When comments or issues arise from a review, engineers must get back into the context of the pull request. This context switching again takes time and introduces delays. These code review issues also initiate rework happening far too late in the process.
Not to speak about the time wasted in the regular ping-pongs between the reviewee and the reviewer.
Lastly, I want to make this vital observation. Regularly one does not know what the purpose is of a code review, what kind of things should come out of a code review, except “it is better when more eyes have seen the code”. Thereby, the real question “when is something good or not” remains unanswered.
Because these reviews have hardly any value, doing the review becomes less and less important. Hence, they are regularly delayed and thus it takes even more time to get passed the review. Consequently, it introduces the necessary irritations and frustrations inside the team.
This whole quality control via pull requests is at best a quality theatre with little quality benefits that introduce lots of delays and rework. We might as well stop performing code reviews for the sake of code reviews. It would at least have the benefit to stop blocking the flow of work.
As opposed to trying to control quality through manual merges we should control quality through the adoption of Continuous Integration and, by extension, Continuous Delivery.
The objective is to eliminate unfit release candidates as early in the process as we can … You are effectively prevented from releasing into production builds that are not thoroughly tested and found to be fit for their intended purpose.
We aim to eliminate bad quality release candidates as early as possible. Only changes that successfully went through all stages of the deployment pipeline, and that have been thoroughly tested, get into production.
How is that meeting quality? It starts with the execution of unit tests which are the expression of how engineers have understood functionality. It is followed by the execution of the automated acceptance tests which are the expression of how the three amigos understood the functionality. It continues with the manual exploratory testing which uncovers more unknowns that feed into improving unit tests and automated acceptance tests. If any of these tests fail, it blocks the release candidate because it does not meet the value that matters to someone, the user.
To conclude …
If you think pair programming is inefficient, try waiting hours to get your code reviewed & having to context switch between tasks while you wait. And then switch back when you get the feedback & have to rethink your approach because you weren’t discussing it as you wrote it.
It allows us to keep mainline stable
There is this commonly accepted belief that branches are required to keep mainline stable. However, the opposite is more frequently true. More often than not, branches will be the cause of an unstable mainline.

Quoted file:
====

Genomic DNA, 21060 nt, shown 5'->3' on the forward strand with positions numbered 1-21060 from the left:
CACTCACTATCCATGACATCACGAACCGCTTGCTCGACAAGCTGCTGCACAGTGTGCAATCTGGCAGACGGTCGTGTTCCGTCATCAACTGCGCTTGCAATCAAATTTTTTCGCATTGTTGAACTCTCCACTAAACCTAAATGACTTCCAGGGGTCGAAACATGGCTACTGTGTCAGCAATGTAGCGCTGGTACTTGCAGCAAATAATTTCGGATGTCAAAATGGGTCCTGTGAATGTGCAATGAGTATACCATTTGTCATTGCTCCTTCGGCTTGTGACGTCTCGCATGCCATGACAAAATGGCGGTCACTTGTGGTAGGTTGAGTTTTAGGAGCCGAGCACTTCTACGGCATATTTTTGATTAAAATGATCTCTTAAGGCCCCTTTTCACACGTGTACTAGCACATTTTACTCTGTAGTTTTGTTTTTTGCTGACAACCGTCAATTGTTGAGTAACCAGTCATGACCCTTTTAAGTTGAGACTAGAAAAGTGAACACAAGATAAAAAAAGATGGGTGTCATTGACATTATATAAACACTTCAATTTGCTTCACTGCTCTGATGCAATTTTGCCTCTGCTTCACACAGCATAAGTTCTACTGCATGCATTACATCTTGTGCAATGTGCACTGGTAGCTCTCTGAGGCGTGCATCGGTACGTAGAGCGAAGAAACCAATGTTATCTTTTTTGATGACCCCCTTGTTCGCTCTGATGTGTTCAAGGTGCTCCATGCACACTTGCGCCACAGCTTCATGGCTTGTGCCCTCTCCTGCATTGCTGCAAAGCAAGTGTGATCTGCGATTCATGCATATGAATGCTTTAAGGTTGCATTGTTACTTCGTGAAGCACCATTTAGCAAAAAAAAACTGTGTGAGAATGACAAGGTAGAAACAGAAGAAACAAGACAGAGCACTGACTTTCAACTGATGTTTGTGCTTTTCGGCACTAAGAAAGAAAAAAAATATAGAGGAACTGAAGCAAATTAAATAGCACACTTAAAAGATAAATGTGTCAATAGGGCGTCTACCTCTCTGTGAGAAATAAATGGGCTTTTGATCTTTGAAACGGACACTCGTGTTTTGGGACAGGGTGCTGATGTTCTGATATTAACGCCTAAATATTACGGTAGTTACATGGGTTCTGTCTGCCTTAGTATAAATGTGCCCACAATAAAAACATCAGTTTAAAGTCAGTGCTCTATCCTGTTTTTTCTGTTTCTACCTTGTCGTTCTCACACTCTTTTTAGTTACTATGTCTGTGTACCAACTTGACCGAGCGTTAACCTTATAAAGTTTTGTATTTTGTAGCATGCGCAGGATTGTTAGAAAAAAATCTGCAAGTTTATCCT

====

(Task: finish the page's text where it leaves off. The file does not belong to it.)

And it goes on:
Why is that?
Because branches delay integration, they create a bigger inventory of un-integrated code. The bigger the inventory the more changes are pulled during the merge. Merging back the branch into mainline becomes harder and more difficult. Resulting in demanding, time-consuming merges that repeatedly will result in an unstable mainline.
Because branches also delay communication with the team, integrating the branch becomes exponentially more difficult with the lifetime of the branch. When keeping a branch open for 8 hours, 5 days or 30 days, the team can only adapt to the changes on the branch, at best, within 8 hours, 5 days or 30 days. That leaves a lot of time for the team to accumulate more and more code which makes the integration of the branch harder and harder. On the other hand, when committing directly into mainline, the whole team sees the changes within minutes, allowing the team to accommodate immediately with the new changes.
I guess the reason for this commonly accepted belief of we need branches to keep mainline stable is:
- Teams have trouble accepting they can actually commit intermediate changes into mainline when a feature is not yet finalised. For many teams, this is inconceivable.
- Teams often lack the skills to keep an IT system always working on mainline while having a whole team committing continuously into mainline.
- Teams commonly miss the practices to apply changes to a codebase without blocking the rest of the team.
- Branching is a commonly accepted practice in the industry. Few question this.
- Lastly, teams have usually always worked this way. They simply cannot imagine another way of working.
All of the above often creates a negative feedback loop. Because teams don’t know how to keep IT systems always working on mainline, because teams are often not good at applying changes without blocking team members, and because teams are used to work this way, they continue this mode of operation. As a result, teams are stuck in a local optimum instead of adopting a continuous improvement mindset.
It allows us to control which features get into production
Or, more precisely, we can prevent that unfinished features get into production. Because incomplete functionality sits on the feature branch. The feature cannot be deployed into production as long as the branch has not been merged back into mainline.
Feature Branching is a poor man’s modular architecture, instead of building systems with the ability to easy swap in and out features at runtime or deploy-time they couple themselves to the source control providing this mechanism through manual merging.
In fact, we are now using the Version Control System to turn features off and on through manual merging. This is nothing else than a poor man’s modular architecture.